January 17th, 2011
07:00 AM ET
By Michael First and Jerome C. Wakefield, Special to CNN
At last week's memorial service in Tucson for the victims of the Arizona shooting, President Obama said that “scripture tells us that there is evil in the world, and that terrible things happen for reasons that defy human understanding. “
It is tempting to view this heinous crime as purely an act of evil, with its senseless loss of innocent lives. However, as Obama went on to say, “we have to guard against simple explanations in the aftermath.” In one sense, any terrible harms that befall us are “evils in the world.” But are the suspected gunman’s alleged actions best understood as human evil, in light of evidence that the suspect has a mental disorder?
Whether a particular hurtful behavior, like the taking of a life, can be considered evil depends on the context in which it occurs and the intentions of the person committing the behavior.
Taking someone’s life because that person was about to kill one’s child would not be considered an act of evil. For a particular behavior to be considered evil, the person committing the act must be in a position to knowingly make a moral choice between doing something wrong and doing something right, choosing the bad action over the good.
Severe mental illness can compromise one’s ability to make moral choices in a variety of ways.
Psychotic states can be so severe that the person completely loses his grasp on reality and is completely unable to appreciate whether what he is doing is right or wrong, or even the nature of his own actions.
In other cases, a person might be able to appreciate that an action is morally wrong but because of severe psychosis, his ability to control his actions and resist harming others may be compromised. For example, a person who hears voices commanding him to kill his mother and eventually succumbs to their overwhelming power might understand that doing so is morally wrong but yet be unable to control his behavior.
More commonly and subtly, a mental disorder may so distort an individual’s beliefs that he may think he is doing right when in fact an act is terribly wrong - as, for example, when a person has the delusion that his wife has literally turned into a zombie and that shooting her is the only way to protect himself from being eaten alive, or an inpatient attacks the attendants on his ward when they come to take him to an appointment because he believes they are alien beings sent to kill him.
From such a person’s perspective, he is not doing anything wrong - he is acting in desperate self-defense.
Given the variable ways that mental illness may impact an individual’s functioning, it is important to understand that the mere presence of serious mental illness does not necessarily imply that it has compromised a person’s ability to make moral choices. Individuals with severe schizophrenia can lie, cheat, steal, and commit other crimes just like anybody else and have sometimes done so both before and after the onset of their illness.
Each case must be individually evaluated with respect to what degree and in what ways the mental illness might have impacted the person’s ability to make moral choices.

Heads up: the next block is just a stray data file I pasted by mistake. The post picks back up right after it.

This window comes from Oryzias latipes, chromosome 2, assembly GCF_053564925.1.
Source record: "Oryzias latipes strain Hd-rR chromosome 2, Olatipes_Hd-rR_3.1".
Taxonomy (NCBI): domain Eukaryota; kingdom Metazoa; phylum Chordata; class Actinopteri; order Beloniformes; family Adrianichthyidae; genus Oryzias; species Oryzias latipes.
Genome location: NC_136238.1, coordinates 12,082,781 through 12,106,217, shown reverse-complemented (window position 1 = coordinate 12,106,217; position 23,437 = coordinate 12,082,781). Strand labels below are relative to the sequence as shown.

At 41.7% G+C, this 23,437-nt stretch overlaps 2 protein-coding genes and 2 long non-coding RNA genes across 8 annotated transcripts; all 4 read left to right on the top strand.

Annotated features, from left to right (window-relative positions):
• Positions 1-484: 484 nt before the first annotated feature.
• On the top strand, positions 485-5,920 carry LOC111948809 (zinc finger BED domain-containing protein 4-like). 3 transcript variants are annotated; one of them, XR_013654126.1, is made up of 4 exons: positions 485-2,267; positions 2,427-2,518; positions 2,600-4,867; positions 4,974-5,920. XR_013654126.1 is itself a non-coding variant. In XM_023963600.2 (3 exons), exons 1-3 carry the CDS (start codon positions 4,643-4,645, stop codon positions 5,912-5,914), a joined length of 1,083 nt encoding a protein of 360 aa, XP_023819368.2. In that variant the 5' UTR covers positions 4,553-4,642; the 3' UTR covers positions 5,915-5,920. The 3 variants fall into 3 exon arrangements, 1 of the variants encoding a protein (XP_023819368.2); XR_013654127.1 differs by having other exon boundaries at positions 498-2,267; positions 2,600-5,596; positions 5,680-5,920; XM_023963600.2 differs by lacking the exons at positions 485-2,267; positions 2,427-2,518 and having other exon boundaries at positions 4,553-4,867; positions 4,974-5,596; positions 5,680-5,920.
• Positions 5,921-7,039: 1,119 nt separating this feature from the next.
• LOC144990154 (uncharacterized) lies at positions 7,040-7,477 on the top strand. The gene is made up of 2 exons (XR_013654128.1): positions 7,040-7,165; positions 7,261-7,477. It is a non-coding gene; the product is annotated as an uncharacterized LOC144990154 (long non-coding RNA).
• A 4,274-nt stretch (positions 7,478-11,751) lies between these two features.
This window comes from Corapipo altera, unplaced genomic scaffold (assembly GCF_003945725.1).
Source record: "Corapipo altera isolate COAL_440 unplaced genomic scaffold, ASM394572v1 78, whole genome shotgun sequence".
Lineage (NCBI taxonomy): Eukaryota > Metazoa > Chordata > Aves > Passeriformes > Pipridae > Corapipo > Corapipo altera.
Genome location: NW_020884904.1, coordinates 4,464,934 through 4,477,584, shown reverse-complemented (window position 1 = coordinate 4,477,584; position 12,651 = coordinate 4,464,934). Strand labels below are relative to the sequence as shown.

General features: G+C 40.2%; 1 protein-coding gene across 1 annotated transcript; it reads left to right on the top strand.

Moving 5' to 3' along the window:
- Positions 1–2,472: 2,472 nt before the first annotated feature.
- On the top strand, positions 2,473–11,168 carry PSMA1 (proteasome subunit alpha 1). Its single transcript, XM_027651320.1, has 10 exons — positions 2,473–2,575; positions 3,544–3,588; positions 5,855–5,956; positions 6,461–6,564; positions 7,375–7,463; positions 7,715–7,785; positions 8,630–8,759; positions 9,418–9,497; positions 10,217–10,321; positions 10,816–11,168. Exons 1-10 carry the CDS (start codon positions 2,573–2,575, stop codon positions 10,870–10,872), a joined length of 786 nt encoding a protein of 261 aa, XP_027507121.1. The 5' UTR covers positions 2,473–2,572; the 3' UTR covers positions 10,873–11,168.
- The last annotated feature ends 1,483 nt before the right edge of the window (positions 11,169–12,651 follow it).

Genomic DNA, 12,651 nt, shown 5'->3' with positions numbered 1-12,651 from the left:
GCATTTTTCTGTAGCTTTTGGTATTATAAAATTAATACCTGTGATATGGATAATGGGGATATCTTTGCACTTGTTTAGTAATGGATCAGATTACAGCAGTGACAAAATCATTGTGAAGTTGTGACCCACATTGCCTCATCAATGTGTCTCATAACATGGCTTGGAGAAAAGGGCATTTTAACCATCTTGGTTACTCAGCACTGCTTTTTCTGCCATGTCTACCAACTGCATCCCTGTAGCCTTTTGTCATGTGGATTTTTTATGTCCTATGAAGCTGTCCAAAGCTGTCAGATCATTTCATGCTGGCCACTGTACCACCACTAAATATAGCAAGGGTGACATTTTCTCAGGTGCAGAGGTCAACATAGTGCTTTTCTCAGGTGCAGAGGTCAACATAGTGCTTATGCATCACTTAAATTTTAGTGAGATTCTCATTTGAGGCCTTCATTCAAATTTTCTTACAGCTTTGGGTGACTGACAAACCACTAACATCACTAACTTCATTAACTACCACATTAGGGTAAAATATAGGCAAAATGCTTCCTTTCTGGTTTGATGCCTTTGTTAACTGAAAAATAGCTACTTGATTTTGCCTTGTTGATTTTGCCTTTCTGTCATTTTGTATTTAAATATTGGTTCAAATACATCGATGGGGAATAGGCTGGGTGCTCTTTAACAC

With respect to the alleged Arizona shooter, the picture that has emerged so far from the extensive media coverage is complex.
On the one hand, the suspect had a longstanding interest in guns, espoused angry extremist views about the government and its activities, and was attracted to the idea of creating chaos, factors in favor of the idea the that shootings were acts of evil. On the other hand, other information also points in the direction of serious mental illness, with symptoms such as aloofness, rambling and peculiar thinking, and disruptive inappropriate behavior,
The question of whether the shooting is best understood as an act of evil or as the product of a serious mental disorder is more than just a theological issue. It will in all likelihood be a pivotal legal issue as this case moves ahead, being a crucial determinant of whether the suspect should be considered criminally responsible for his behavior.
To the extent that the crime can be understood as a culmination of an extremist world view, then the perpetrator would be criminally responsible; to the extent that the criminal behavior was a product of a mental illness, he might be eligible for a defense of diminished capacity or not guilty by reason of insanity.
To take an extreme speculative possibility, the Arizona shooter, if mentally disturbed, may for all we know have had a delusion that Giffords was the leader of an elaborate secret government conspiracy against him, so that from his point of view, the shooting was an act of self-defense.
Any determination of the extent to which mental illness may have compromised the ability to act morally depends on detailed understanding the suspect’s state of mind at the time of the shooting, information which is currently unknown but that will likely emerge in the context of the forensic psychiatric examinations that will almost certainly be conducted in the future.
Until then, however appealing it may be, it is indeed prudent to avoid embracing simple explanations based solely on the tragic aftermath of this event.
The opinions expressed in this commentary are solely those of Michael First and Jerome C. Wakefield.
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The CNN Belief Blog covers the faith angles of the day's biggest stories, from breaking news to politics to entertainment, fostering a global conversation about the role of religion and belief in readers' lives. It's edited by CNN's Daniel Burke with contributions from Eric Marrapodi and CNN's worldwide news gathering team.